Scotland’s Helen Nelson has unfinished business versus Spain

Scotland stand-off Helen Nelson. Picture: Ian Georgeson
Scotland stand-off Helen Nelson. Picture: Ian Georgeson
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If you woke up this morning and happened to find yourself in Glasgow then get down to Scotstoun Stadium where Scotland’s women have a Six Nations warm-up match against old rivals Spain that, you could argue, is more important than the competition itself.

Spain are ranked higher than Scotland in World Rugby’s pecking order, tenth versus 12th, they beat Scotland (home and away) to qualify for last year’s World Cup and they eye with some envy Scotland’s place in the current Six Nations. If Scotland’s women can be dropped for a better team, the argument will go, then it follows that nothing is sacred in the men’s competition either and that is not a path that Murrayfield wants to explore.

A handy win for the Scots will put Spain back in their box and Scotland’s women proved that there is life after death by winning two championship matches last season, against Italy and Wales, having gone 35 Championship matches without a “W” to their name.

Success has many fathers. The appointment of Shade Munro as head coach sent the message that Murrayfield was taking the women’s game seriously. He now has four full-time pro players to work with and he is making good use of the small pool of talent available.

Another reason is that Helen Nelson has emerged as the team’s stand-out stand-off who likes to play with the ball in hand, fully in tune with the women’s high-tempo style that Munro has copied from the men or, the former Scotland lock claims with a smile, that Gregor Townsend has copied from him.

“We played them [Spain] last year in the World Cup qualifiers and it was close but we lost both and missed out on the World Cup,” says Nelson who still picked up one man of the match award. “So it’s a massive one for us, we want to show what we can do, show that we’ve improved and can beat them.”

“They have a strong pack and their backs are really skilful because they focus on sevens so they are dangerous out wide and they have fast backs. They are a good all round team, we can’t concentrate on one area.

“I see my job as getting our ball out to our exciting backs, our back three, our centres, everyone has something to offer [in attack] so just get the ball to them and see what they can do.”

Nelson comes from good Highland rugby stock, her brother Robbie does great stuff in the Currie Chieftans midfield and you have to warm to someone who once turned out for Glencoe Golden Eagles, Nelson’s first club before shifting to Lochaber.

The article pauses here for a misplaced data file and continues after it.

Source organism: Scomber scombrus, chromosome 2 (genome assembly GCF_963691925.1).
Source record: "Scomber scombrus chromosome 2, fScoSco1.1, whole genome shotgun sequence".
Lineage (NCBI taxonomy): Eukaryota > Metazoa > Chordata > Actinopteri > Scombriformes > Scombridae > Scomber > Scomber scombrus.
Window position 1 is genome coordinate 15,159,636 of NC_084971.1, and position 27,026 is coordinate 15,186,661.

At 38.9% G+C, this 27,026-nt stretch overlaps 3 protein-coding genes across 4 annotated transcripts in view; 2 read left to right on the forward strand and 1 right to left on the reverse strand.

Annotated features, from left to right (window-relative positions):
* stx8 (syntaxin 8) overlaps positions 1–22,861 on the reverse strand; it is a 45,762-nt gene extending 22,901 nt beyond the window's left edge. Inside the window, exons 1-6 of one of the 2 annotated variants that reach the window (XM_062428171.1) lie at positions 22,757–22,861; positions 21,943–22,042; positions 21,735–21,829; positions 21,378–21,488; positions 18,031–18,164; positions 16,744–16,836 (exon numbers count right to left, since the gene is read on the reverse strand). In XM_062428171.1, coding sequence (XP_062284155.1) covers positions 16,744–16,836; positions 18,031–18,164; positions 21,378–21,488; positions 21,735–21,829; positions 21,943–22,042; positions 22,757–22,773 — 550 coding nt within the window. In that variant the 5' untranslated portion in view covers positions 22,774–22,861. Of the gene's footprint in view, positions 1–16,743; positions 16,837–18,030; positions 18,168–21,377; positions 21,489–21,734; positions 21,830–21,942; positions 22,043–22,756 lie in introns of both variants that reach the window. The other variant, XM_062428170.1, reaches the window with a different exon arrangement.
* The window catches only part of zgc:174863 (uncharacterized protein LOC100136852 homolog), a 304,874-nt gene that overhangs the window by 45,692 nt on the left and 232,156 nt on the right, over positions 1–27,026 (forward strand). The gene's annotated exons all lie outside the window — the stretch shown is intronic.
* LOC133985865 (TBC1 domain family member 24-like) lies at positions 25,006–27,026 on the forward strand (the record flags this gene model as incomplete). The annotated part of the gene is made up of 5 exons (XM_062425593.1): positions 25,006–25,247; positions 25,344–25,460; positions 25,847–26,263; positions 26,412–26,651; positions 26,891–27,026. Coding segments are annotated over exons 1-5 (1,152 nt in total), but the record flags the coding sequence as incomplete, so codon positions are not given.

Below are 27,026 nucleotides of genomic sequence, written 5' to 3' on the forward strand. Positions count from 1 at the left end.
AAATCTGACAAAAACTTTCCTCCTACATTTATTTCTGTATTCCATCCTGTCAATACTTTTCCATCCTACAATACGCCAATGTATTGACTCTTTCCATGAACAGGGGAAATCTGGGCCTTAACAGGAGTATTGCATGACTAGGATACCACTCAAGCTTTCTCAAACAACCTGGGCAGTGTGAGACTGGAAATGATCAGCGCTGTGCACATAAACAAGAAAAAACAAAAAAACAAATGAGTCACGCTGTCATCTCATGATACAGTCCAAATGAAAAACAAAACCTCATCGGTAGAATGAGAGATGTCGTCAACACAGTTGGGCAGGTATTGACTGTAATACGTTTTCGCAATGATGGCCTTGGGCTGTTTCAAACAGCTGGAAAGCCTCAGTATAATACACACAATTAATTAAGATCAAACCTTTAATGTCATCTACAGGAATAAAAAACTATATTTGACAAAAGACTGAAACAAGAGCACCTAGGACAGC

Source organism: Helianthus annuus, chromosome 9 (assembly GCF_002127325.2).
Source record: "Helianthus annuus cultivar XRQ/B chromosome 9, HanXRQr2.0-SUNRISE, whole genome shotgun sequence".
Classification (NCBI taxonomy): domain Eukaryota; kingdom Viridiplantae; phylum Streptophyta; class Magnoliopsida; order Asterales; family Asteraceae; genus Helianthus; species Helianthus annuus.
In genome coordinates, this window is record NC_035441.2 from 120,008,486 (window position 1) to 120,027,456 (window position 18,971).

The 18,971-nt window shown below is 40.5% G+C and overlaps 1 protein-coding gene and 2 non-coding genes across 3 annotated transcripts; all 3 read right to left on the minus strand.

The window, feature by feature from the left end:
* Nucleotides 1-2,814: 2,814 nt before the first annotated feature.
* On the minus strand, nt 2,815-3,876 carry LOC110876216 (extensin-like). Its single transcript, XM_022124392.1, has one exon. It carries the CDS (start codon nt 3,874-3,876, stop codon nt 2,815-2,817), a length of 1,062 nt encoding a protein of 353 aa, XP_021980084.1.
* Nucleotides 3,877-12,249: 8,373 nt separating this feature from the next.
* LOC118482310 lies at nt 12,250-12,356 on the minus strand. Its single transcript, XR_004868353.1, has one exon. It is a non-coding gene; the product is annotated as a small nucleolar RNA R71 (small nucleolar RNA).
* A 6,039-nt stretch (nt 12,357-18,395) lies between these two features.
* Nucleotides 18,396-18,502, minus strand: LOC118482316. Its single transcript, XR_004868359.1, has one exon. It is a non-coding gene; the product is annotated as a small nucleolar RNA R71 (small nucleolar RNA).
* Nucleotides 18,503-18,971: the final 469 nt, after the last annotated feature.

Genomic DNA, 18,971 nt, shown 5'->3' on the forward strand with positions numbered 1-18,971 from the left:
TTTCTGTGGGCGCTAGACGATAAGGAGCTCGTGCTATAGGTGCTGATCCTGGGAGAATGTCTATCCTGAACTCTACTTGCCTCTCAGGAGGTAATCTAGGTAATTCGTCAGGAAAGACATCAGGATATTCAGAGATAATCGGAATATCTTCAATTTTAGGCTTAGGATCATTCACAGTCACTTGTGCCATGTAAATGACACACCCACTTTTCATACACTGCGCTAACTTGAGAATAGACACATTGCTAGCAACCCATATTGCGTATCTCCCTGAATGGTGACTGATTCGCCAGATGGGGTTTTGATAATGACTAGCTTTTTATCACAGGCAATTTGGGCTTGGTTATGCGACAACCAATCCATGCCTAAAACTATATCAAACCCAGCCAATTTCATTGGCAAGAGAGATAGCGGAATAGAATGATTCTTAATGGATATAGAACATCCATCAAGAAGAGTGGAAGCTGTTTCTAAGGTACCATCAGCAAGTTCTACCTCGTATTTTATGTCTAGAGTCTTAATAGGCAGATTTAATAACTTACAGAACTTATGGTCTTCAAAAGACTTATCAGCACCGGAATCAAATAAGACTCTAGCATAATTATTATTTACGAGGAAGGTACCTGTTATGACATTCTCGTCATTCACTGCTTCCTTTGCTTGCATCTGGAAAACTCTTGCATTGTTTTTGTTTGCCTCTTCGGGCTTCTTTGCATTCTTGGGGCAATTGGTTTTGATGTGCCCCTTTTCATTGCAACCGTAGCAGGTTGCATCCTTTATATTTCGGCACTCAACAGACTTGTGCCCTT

She initially set off on an alternative sporting life, as a competitive skier, good enough for the GB squad as a junior, but she admits that she was never destined to be one of the world’s greats and instead she opted for Edinburgh University where she returned to the sport that she had abandoned at 13, when girls are no longer allowed to play with boys.

As with most of Scotland’s women’s team, Nelson relies upon the good will of her employers, Edinburgh software company Consalis, to get the time off work to fulfil her rugby commitments. Even then, she says, that while she does work in camp in lieu of turning up to the office, for many of her colleagues their entire holiday allowance is taken up with rugby commitments.

After today’s warm-up, the real thing starts for the women in Wales, one of the teams they beat last time out. Presumably Wales will be looking for revenge for last season’s one point loss to a penalty kick in the final few minutes?

“I hope so,” replies Nelson when I put this to her. “It is going to be a massive grudge match. I know a couple of them [Welsh players] and we had a competitive training session with them and played them again recently, we all get on, it will be a good game.”

And no one will take the Scotland threat lightly after last season’s twin wins?

“I don’t think so. We haven’t really discussed that but we tend to focus on ourselves. I think we all know individually that people will maybe view us differently but we just concentrate on ourselves.”